Scientific American,Arsenic Crisis in Bangladesh
Arsenic Crisis in Bangladesh
Arsenic in drinking water could severely poison 50 million people worldwide.
Strategies being tested in Bangladesh might help prevent the problem
By A. Mushtaque R. Chowdhury for scientificamerican.com
A cold, clear, sparkling flow gushes from the tubewell where Pinjra
Begum used to collect drinking water for her family. Married at age
15 to a millworker, she had made a pretty bride. Soon, however, her
skin began to turn blotchy, then ultimately gangrenous and repulsive.
Her husband remarried. In 2000 she died of cancer, at 26 years of
age, leaving three children.
Pinjra Begum was poisoned by the beautiful water she had faithfully
pumped. In the 1970s and 1980s the Bangladesh government, along with international aid agencies spearheaded by UNICEF, undertook an ambitious project to bring clean water to the nation's villages. Too many
children were dying of diarrhea from drinking surface water contaminated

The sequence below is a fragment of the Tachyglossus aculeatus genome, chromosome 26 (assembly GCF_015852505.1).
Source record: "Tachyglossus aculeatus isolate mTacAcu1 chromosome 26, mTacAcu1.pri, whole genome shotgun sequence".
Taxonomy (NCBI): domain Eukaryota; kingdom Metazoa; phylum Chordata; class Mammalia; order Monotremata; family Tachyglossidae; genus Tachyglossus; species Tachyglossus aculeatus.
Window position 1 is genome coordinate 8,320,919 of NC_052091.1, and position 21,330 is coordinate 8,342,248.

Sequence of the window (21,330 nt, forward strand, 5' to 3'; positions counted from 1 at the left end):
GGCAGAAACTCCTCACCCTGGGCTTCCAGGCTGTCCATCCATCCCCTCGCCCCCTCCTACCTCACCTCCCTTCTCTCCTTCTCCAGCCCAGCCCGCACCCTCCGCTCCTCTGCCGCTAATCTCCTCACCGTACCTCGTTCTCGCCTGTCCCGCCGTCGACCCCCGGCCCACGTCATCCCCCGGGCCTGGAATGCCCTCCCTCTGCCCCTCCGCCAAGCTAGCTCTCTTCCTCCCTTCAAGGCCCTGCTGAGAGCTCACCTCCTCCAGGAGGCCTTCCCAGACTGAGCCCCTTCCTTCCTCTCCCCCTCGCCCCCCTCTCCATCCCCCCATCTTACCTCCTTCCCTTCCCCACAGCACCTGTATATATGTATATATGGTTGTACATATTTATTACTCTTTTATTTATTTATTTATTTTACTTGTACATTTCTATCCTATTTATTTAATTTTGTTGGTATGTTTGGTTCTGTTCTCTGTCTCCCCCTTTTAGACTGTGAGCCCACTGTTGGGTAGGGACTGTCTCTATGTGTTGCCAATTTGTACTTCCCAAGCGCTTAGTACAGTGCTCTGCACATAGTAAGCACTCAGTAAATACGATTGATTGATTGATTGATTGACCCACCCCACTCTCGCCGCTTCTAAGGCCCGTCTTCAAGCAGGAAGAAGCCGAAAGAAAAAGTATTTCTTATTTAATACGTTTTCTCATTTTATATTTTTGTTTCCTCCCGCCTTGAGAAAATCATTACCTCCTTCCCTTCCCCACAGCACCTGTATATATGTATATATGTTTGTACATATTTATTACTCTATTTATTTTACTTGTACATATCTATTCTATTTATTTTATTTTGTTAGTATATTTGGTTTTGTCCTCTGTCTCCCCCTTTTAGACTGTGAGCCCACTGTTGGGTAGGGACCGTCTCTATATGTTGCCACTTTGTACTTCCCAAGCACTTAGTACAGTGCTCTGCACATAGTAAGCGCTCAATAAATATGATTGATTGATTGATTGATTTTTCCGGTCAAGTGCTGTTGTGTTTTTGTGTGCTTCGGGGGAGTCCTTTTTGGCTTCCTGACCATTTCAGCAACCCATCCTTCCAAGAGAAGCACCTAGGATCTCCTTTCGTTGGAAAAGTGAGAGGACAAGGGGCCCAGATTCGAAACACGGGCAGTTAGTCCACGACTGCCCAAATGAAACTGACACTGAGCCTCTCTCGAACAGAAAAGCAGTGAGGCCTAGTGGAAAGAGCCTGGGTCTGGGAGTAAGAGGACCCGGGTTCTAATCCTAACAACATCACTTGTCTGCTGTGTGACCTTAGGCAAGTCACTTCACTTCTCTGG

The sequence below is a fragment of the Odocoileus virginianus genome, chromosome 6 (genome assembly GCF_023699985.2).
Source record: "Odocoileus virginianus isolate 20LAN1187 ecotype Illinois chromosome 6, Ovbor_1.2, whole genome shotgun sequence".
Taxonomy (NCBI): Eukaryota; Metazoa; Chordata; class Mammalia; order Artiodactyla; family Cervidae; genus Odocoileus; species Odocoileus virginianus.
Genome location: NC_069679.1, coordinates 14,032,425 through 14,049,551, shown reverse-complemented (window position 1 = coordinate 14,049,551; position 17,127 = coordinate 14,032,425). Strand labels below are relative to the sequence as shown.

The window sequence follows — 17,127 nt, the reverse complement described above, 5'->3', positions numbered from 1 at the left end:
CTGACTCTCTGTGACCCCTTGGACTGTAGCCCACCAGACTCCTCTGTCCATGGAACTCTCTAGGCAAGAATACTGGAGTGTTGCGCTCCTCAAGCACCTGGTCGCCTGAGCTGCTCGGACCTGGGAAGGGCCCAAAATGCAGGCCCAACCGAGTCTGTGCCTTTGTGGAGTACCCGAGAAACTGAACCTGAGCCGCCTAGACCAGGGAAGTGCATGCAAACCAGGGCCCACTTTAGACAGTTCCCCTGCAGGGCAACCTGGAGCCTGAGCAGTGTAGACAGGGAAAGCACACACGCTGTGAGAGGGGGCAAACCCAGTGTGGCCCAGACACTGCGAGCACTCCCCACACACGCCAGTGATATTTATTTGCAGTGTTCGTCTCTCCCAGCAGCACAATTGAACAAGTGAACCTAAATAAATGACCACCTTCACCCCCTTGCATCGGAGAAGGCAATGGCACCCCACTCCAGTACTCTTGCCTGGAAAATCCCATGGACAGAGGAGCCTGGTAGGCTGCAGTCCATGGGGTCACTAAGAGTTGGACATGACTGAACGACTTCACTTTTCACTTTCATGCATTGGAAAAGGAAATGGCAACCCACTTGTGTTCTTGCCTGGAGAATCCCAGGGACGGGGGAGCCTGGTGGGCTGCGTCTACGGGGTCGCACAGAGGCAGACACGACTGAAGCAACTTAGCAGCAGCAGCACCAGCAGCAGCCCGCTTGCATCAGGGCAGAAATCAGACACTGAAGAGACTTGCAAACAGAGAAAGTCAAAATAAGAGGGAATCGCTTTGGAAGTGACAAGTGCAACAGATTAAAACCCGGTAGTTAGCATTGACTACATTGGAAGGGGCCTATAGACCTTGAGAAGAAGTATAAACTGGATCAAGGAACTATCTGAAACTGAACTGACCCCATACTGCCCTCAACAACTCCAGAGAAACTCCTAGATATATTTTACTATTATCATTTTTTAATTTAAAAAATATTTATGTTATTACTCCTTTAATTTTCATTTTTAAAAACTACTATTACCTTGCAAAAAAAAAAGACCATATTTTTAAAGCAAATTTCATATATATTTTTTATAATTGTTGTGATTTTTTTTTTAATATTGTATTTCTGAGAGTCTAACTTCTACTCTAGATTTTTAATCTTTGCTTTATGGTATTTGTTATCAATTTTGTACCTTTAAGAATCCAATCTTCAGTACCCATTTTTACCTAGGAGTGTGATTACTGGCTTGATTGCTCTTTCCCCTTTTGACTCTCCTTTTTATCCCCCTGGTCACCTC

The preferred solution was a tubewell: a simple, hardy, hand-operated
pump that sucks water, through a pipe, from a shallow underground
aquifer. The well-to-do could afford them, and with easy loans from nongovernmental agencies, many of the poor also installed the
contraptions in their courtyards. A tubewell became a prized
possession: it lessened the burden on women, who no longer had
to trek long distances with their pots and pails; it reduced the
dependence on better-off neighbors; and most important, it provided
pathogen-free water to drink.
By the early 1990s 95 percent of Bangladesh's population had access
to "safe" water, virtually all of it through the country's more than
10 million tubewells--a rare success story in the otherwise
impoverished nation....continued at scientificamerican.com
Deborah Elaine Barrie
4 Catherine Street
Smiths Falls, ON Canada K7A 3Z8
deborahbarrie @ hotmail.com
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